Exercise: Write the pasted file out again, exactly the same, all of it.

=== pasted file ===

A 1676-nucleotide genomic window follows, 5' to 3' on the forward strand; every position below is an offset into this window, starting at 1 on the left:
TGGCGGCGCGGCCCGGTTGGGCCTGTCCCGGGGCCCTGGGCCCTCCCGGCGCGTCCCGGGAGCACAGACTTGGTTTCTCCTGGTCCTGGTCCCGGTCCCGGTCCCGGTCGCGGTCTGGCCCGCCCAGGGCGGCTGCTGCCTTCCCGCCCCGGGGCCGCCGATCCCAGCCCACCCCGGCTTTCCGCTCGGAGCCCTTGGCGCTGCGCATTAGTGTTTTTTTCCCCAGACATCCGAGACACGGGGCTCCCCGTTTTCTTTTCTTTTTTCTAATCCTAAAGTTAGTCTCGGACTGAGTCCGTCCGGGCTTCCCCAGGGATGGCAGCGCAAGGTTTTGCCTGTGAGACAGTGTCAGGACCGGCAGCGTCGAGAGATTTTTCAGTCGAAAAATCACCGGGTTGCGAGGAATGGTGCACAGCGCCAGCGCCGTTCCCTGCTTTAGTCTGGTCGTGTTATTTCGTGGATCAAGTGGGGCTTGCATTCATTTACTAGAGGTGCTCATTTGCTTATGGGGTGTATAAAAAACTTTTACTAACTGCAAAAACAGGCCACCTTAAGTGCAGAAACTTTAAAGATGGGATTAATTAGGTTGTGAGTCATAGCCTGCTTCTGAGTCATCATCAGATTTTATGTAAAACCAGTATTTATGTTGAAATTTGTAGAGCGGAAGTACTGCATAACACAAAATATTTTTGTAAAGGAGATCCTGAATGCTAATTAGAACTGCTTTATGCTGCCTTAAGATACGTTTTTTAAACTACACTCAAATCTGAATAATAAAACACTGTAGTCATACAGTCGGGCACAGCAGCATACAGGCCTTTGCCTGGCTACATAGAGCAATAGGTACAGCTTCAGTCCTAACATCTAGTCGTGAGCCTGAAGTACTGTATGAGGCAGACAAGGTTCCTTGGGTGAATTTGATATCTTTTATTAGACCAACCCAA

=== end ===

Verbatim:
A 1676-nucleotide genomic window follows, 5' to 3' on the forward strand; every position below is an offset into this window, starting at 1 on the left:
TGGCGGCGCGGCCCGGTTGGGCCTGTCCCGGGGCCCTGGGCCCTCCCGGCGCGTCCCGGGAGCACAGACTTGGTTTCTCCTGGTCCTGGTCCCGGTCCCGGTCCCGGTCGCGGTCTGGCCCGCCCAGGGCGGCTGCTGCCTTCCCGCCCCGGGGCCGCCGATCCCAGCCCACCCCGGCTTTCCGCTCGGAGCCCTTGGCGCTGCGCATTAGTGTTTTTTTCCCCAGACATCCGAGACACGGGGCTCCCCGTTTTCTTTTCTTTTTTCTAATCCTAAAGTTAGTCTCGGACTGAGTCCGTCCGGGCTTCCCCAGGGATGGCAGCGCAAGGTTTTGCCTGTGAGACAGTGTCAGGACCGGCAGCGTCGAGAGATTTTTCAGTCGAAAAATCACCGGGTTGCGAGGAATGGTGCACAGCGCCAGCGCCGTTCCCTGCTTTAGTCTGGTCGTGTTATTTCGTGGATCAAGTGGGGCTTGCATTCATTTACTAGAGGTGCTCATTTGCTTATGGGGTGTATAAAAAACTTTTACTAACTGCAAAAACAGGCCACCTTAAGTGCAGAAACTTTAAAGATGGGATTAATTAGGTTGTGAGTCATAGCCTGCTTCTGAGTCATCATCAGATTTTATGTAAAACCAGTATTTATGTTGAAATTTGTAGAGCGGAAGTACTGCATAACACAAAATATTTTTGTAAAGGAGATCCTGAATGCTAATTAGAACTGCTTTATGCTGCCTTAAGATACGTTTTTTAAACTACACTCAAATCTGAATAATAAAACACTGTAGTCATACAGTCGGGCACAGCAGCATACAGGCCTTTGCCTGGCTACATAGAGCAATAGGTACAGCTTCAGTCCTAACATCTAGTCGTGAGCCTGAAGTACTGTATGAGGCAGACAAGGTTCCTTGGGTGAATTTGATATCTTTTATTAGACCAACCCAA